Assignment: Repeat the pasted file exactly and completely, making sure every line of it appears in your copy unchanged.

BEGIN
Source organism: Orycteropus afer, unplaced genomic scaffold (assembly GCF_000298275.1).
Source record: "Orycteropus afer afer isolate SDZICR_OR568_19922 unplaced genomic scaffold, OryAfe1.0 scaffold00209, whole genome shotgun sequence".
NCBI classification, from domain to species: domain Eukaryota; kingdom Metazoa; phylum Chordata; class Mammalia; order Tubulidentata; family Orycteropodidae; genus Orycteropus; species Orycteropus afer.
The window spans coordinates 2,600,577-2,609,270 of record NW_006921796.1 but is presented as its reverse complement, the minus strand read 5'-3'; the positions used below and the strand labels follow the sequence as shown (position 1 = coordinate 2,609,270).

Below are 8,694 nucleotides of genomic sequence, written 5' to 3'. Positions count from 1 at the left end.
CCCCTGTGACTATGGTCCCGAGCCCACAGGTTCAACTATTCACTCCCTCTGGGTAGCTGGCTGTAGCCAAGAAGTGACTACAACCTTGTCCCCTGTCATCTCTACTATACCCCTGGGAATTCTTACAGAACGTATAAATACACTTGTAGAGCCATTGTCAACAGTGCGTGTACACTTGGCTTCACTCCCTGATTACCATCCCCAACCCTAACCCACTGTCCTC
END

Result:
Source organism: Orycteropus afer, unplaced genomic scaffold (assembly GCF_000298275.1).
Source record: "Orycteropus afer afer isolate SDZICR_OR568_19922 unplaced genomic scaffold, OryAfe1.0 scaffold00209, whole genome shotgun sequence".
NCBI classification, from domain to species: domain Eukaryota; kingdom Metazoa; phylum Chordata; class Mammalia; order Tubulidentata; family Orycteropodidae; genus Orycteropus; species Orycteropus afer.
The window spans coordinates 2,600,577-2,609,270 of record NW_006921796.1 but is presented as its reverse complement, the minus strand read 5'-3'; the positions used below and the strand labels follow the sequence as shown (position 1 = coordinate 2,609,270).

Below are 8,694 nucleotides of genomic sequence, written 5' to 3'. Positions count from 1 at the left end.
CCCCTGTGACTATGGTCCCGAGCCCACAGGTTCAACTATTCACTCCCTCTGGGTAGCTGGCTGTAGCCAAGAAGTGACTACAACCTTGTCCCCTGTCATCTCTACTATACCCCTGGGAATTCTTACAGAACGTATAAATACACTTGTAGAGCCATTGTCAACAGTGCGTGTACACTTGGCTTCACTCCCTGATTACCATCCCCAACCCTAACCCACTGTCCTC